The White House Record Crate

As Barack Obama and family are no doubt discovering, moving into the big white mansion at 1600 Pennsylvania Avenue comes with lots of perks. After all, how many houses do you know that have a bowling alley, a tennis court, a jogging track, a swimming pool, a putting green, a movie theatre and 35 bathrooms?

Did you know the president’s new pad also comes with a kick-ass record collection?

Rolling Stone’s David Browne writes that the official White House Record Library is a music lover’s dream come true and includes:

“…several hundred LPs that include landmark albums in rock (Led Zeppelin IV, The Rolling StonesLet It Bleed), punk (the Ramones’ Rocket to Russia, the Sex Pistols’ Never Mind the Bollocks, Here’s the Sex Pistols), cult classics (Captain Beefheart’s Trout Mask Replica, the Flying Burrito Brothers’ The Gilded Palace of Sin) and disco. Not to mention records by Santana, Neil Young, Talking Heads, Isaac Hayes, Elton John, the Cars and Barry Manilow.”

Photo: AP Photo
Madison Square Garden, New York, N.Y.

So how exactly did the White House wind up with an official music library? Well, in a departure from their normal fuzzy thinking, the folks at the RIAA decided that the presidential library should include sound recordings in addition to books.

“In 1973, the organization donated close to 2,000 LPs. The bad news: The selection was dominated by the likes of Pat Boone, the Carpenters and John Denver. In 1979, legendary producer John Hammond convened a new commission to update the list for the hipper Carter administration. ‘They felt they needed to redress some of the oversights that might have taken place the first time around,’ says Boston music critic and author Bob Blumenthal, who was put in charge of adding 200 rock records to the library.”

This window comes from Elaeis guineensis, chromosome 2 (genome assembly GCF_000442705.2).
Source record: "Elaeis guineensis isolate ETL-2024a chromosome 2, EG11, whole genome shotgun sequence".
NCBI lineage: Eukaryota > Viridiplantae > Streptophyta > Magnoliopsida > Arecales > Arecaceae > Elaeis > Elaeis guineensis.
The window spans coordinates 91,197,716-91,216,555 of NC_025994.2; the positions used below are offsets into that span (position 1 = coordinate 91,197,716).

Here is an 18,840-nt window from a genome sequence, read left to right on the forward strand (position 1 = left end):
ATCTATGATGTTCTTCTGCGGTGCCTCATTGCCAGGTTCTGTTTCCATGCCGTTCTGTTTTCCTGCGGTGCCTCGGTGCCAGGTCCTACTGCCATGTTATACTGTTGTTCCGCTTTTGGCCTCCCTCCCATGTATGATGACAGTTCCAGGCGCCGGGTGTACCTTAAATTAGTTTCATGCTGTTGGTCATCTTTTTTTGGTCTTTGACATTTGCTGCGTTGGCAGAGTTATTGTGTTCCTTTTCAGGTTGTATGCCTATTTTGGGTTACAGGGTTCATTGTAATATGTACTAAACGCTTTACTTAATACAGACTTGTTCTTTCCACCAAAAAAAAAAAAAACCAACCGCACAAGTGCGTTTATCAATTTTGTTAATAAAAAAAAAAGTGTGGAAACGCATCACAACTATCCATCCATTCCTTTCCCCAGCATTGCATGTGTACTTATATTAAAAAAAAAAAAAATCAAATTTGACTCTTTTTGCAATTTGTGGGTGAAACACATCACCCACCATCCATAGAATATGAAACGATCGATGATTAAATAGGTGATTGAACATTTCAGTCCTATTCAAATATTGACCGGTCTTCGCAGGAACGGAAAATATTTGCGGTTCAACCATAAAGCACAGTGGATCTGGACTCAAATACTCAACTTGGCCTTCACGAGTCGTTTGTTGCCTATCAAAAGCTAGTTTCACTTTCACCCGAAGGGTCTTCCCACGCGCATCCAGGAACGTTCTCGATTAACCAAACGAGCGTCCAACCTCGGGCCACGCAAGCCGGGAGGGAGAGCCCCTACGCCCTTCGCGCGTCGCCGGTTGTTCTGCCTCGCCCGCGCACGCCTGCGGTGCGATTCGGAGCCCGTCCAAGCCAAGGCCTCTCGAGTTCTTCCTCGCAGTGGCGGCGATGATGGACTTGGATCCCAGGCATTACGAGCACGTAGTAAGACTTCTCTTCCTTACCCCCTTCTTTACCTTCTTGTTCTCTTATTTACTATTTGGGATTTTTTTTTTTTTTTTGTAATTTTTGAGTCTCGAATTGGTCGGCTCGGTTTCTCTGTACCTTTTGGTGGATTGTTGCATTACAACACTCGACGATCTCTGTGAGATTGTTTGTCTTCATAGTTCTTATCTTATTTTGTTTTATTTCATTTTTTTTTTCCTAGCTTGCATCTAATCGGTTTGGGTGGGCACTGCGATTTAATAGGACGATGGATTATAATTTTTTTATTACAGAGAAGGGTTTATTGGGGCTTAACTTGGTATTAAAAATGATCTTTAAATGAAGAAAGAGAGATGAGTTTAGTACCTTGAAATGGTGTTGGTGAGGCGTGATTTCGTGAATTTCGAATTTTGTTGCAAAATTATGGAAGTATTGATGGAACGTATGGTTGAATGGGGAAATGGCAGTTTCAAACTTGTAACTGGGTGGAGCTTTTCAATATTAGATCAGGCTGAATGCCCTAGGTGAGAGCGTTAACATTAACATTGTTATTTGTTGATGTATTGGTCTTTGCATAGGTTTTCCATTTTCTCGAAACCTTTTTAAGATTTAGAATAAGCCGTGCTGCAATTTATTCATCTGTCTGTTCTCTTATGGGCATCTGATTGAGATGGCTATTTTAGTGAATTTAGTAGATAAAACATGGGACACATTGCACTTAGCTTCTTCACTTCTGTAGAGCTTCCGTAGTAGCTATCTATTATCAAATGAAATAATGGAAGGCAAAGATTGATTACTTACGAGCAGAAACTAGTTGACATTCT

Blumenthal tested the waters to see exactly what kind of albums might be accepted, using Randy Newman’s Good Old Boys to gauge reactions. After he was told it was one of the president’s favorites, he and a panel that included then Rolling Stone reviews editor Paul Nelson set to work upping the coolness factor, adding albums like The KinksArthur and David Bowie’s Hunky Dory.

Photo: Tony Bonyata /
David Bowie flashes those million-dollar choppers at Illinois’ Rosemont Theatre.

In an amazingly ill-timed move, the new collection, housed in slick protective sleeves bearing a presidential seal, was unveiled during a presentation ceremony on January 13, 1981. That’s right, one week before the Gipper moved in.

Remember all the fuss over Nancy Reagan’s redecoration of the White House? Guess what else didn’t fit into her design plans.

“When Ronald Reagan took office that year, the LPs were moved to the basement. Depending on the source, the reason was Nancy Reagan’s distaste for shelves of vinyl, or the edgy choices themselves.”

Photo: AP Photo
Rose Garden Arena, Portland, Ore.

So will our 44th commander-in-chief, who carries a Blackberry and an iPod and admits a fondness for Dylan and Springsteen, move the collection back to a place of prominence and update it again? A spokesman told Rolling Stone it was too soon to tell.

Here’s hoping the Obamas’ Wednesday night cocktail parties (another long-lost White House tradition they’ve revived) will soon be rockin’ to hits from the ’80s and ’90s. Just imagine Washington’s Who’s-Who getting down to Prince’s 1999, The B-52’s Cosmic Thing, The PretendersLearning to Crawl or Jane’s Addiction’s Nothing’s Shocking.

Read Rolling Stone’s complete story here.